Consuelo Velasquez, the composer of the song "Besame Mucho", which became a standard in many styles and languages, died in her home in Mexico City on Saturday. She was 84. The song was recorded during WWII and became a big band hit. It was later recorded by the likes of Placido Domingo, Frank Sinatra, Wes Montgomery and The Beatles. The song is near to my heart because it was one of my grandfather's favorite songs, He had a beautiful voice and would sing it to my grandma frequently when his family (12 children and numerous grandchildren) got together.

Music: Besame Mucho - Joao Gilberto
Book: Paradoxes From A to Z by Michael Clark
Movie: Jersey Girl
Iraq: January - 48
Total - 1381

Monday, January 24, 2005

Catching Up

This update will be fairly short because I didn't sleep well last night and so didn't do or pay attention to much that wasn't staying awake. I did email several several friends today to catch up and to let them know what's what. Some of this wasn't much fun so I don't feel much like writing more. That's all for now. Goodnight.

Music: My Bloody Valentine - Loveless
Reading: Paradoxes from A to Z by Michael Clark
Iraq: January - 40
Total - 1373

Sunday, January 23, 2005

Lists of Bests

I found yesterday, The Lists of Bests website. It contains lists of movies, books, and music from various sources like the American Film Institute, BBC, Rolling Stone and several other lists. There are a total of 88 lists containing 4218 media items. You can go through each of these lists and mark which items you have read, seen, or listened to. I went through all of the lists and came up with a score of 919. The top 15 people that have registered with the site are listed and numer 15 has a score of 935. While I haven't made it yet, I have to imagine that I am at least in the top 20. I will make it on that list. After you mark down the movies, music, and books you have consumed, you can put them in collections that can be viewed by others.

I also had to dig my car out after our major snowstorm. Unfortunately, I don't own a shovel. Luckily our parking lot had been plowed and I had the presence of mind to back in to my parking spot so I only had to dig out from the front of my car. So how did I dig my car out? I had a reversion to childhood and played bulldozer. I got down on my hands and knees and dug out with my hands. It was a bit of work, but it was fun. I got my car out, and drove around a little to let it warm up, and then parked in the street. I wanted to let some of the snow in the parking lot melt.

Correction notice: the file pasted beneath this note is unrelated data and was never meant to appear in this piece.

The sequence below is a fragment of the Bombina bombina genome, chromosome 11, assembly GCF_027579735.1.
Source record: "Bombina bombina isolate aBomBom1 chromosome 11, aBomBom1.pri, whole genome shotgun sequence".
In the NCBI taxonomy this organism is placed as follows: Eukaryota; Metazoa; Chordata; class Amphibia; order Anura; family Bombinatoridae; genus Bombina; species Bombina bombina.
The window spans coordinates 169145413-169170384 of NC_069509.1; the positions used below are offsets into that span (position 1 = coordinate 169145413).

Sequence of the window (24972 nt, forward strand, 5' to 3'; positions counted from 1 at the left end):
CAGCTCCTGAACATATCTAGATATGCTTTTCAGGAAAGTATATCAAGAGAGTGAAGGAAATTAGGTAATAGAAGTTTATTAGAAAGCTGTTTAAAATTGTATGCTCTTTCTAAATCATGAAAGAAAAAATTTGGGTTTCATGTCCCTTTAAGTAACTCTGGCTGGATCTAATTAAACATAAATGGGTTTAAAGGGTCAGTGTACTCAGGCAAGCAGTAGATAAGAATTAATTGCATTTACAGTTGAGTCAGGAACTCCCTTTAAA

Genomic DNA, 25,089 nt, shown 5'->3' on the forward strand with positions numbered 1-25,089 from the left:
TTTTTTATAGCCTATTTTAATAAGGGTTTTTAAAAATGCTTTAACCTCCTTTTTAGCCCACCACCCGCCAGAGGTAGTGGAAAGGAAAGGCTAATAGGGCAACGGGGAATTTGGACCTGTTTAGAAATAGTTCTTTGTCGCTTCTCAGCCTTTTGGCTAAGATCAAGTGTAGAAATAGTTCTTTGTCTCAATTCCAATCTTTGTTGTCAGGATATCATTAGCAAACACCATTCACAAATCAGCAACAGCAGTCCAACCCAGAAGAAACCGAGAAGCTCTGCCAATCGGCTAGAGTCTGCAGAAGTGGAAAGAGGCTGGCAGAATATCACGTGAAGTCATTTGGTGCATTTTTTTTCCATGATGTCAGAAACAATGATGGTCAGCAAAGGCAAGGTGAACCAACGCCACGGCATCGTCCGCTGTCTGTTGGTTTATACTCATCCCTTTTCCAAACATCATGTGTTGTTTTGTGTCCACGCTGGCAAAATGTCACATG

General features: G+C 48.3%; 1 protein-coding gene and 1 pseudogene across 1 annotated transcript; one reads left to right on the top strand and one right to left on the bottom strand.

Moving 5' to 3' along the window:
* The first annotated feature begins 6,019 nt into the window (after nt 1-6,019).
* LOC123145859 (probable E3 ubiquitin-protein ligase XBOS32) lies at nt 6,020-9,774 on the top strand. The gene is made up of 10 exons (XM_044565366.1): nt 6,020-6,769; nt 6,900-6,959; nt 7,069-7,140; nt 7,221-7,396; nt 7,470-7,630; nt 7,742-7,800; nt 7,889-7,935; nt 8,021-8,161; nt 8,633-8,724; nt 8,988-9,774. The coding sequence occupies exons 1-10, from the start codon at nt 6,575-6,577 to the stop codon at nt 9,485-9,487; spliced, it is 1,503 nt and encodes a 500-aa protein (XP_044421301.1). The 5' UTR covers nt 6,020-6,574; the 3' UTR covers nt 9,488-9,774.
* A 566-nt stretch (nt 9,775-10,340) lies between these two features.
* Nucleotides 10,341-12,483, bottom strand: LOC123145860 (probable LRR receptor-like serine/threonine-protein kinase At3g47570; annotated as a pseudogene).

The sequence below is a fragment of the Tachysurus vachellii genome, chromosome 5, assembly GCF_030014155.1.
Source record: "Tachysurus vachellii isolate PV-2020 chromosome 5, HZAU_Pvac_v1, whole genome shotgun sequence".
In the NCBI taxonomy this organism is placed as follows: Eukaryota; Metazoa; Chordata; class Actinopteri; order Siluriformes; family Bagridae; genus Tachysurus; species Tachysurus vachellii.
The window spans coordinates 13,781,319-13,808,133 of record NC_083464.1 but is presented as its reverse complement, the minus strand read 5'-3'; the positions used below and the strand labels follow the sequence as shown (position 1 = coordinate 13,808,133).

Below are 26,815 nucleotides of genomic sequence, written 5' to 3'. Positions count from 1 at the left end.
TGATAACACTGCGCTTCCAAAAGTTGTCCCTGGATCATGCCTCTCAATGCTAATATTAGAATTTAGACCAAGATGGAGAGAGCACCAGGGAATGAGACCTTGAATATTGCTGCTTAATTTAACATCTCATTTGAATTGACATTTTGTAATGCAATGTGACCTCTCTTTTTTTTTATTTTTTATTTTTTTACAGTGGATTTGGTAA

In Iraq today, one more American lost their life. This brings the total for January to 39 and the total for the war to 1372.

Johnny Carson, former long time host of the Tonight Show, died at his home in Malibu today. He was 79. The Nebraska native was a long time smoker and died of emphysema. Johnny was surrounded by friends and family and will be missed immeasureably.

Saturday, January 22, 2005


I love a fresh snowfall and Chicago had it's third major snowstorm this season and it's highest snowfall in three years. The weather reports today were predicting snowfalls of 9-13 inches today. Having said that, after the expedition I made today to the post office, I would estimate that we ended up with about 14 inches on the ground and it is still blowing and drifting. I went out for a walk last night at about 9 PM. It had been snowing for a couple of hours and there was about 3 or 4 inches of new snow on the ground. The snowplows hadn't been around yet so the roads were fairly snowcovered. There wasn't much traffic, so it was very quiet... until I passed a local parking lot where someone was doing doughnuts. He was accelerating so hard I was sure he was going to leave his transmission in the lot. While I didn't see the driver, I am sure it was a guy because doing doughnuts is almost entirely a guy thing. Anyway, other than that parking lot, it was very quiet. The traffic that I did see was driving very slowly and there weren't many people walking around. Of course, when it's snowing hard enough to put about half an inch of snow in my hair in a half an hour walk, I wouldn't expect to see many people out. Most of the snow had fallen by the time I got up this morning, but there were still times that it snowed very hard. By 4 PM, I was very tired of sitting in the house and I wanted to return one of my Netflix movies. I went out and saw that there was no way that I was going to get my car out (although having said that, I had no intention of driving anyway). The post office is about a mile away which was a good walk, especially with the wind and the knee high snow. Walking to the post office, I really had to plan my route because a lot of sidewalks were still buried. Luckily, for the most part, when the sidewalk was buried on one side of the street, I could usually cross the street and walk on the sidewalk or at least through a parking lot. There were a few times, when I did have to walk in the street but I did make sure that there was no traffic. Walking through the snow reminded me of walking to school when I was a little kid. I felt like the intrepid explorer, it was great.